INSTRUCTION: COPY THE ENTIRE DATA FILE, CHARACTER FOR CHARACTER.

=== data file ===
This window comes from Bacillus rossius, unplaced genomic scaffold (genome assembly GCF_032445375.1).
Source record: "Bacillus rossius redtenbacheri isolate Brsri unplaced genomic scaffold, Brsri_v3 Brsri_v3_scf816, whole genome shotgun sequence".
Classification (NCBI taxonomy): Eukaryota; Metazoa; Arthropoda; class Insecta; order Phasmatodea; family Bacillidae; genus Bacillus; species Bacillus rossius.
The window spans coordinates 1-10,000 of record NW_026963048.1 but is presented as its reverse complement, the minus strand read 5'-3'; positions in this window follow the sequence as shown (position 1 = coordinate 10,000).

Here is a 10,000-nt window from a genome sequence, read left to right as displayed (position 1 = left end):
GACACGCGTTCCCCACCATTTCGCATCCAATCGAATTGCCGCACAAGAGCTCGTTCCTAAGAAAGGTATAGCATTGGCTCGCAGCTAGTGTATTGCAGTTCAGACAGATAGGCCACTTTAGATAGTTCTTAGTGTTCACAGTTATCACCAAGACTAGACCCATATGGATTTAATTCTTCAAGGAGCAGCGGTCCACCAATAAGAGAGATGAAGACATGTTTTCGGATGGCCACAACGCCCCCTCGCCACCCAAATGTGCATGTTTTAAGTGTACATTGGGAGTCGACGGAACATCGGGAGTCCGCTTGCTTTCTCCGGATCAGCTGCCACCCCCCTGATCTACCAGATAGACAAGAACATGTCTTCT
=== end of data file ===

This window comes from Bacillus rossius, unplaced genomic scaffold (genome assembly GCF_032445375.1).
Source record: "Bacillus rossius redtenbacheri isolate Brsri unplaced genomic scaffold, Brsri_v3 Brsri_v3_scf816, whole genome shotgun sequence".
Classification (NCBI taxonomy): Eukaryota; Metazoa; Arthropoda; class Insecta; order Phasmatodea; family Bacillidae; genus Bacillus; species Bacillus rossius.
The window spans coordinates 1-10,000 of record NW_026963048.1 but is presented as its reverse complement, the minus strand read 5'-3'; positions in this window follow the sequence as shown (position 1 = coordinate 10,000).

Here is a 10,000-nt window from a genome sequence, read left to right as displayed (position 1 = left end):
GACACGCGTTCCCCACCATTTCGCATCCAATCGAATTGCCGCACAAGAGCTCGTTCCTAAGAAAGGTATAGCATTGGCTCGCAGCTAGTGTATTGCAGTTCAGACAGATAGGCCACTTTAGATAGTTCTTAGTGTTCACAGTTATCACCAAGACTAGACCCATATGGATTTAATTCTTCAAGGAGCAGCGGTCCACCAATAAGAGAGATGAAGACATGTTTTCGGATGGCCACAACGCCCCCTCGCCACCCAAATGTGCATGTTTTAAGTGTACATTGGGAGTCGACGGAACATCGGGAGTCCGCTTGCTTTCTCCGGATCAGCTGCCACCCCCCTGATCTACCAGATAGACAAGAACATGTCTTCT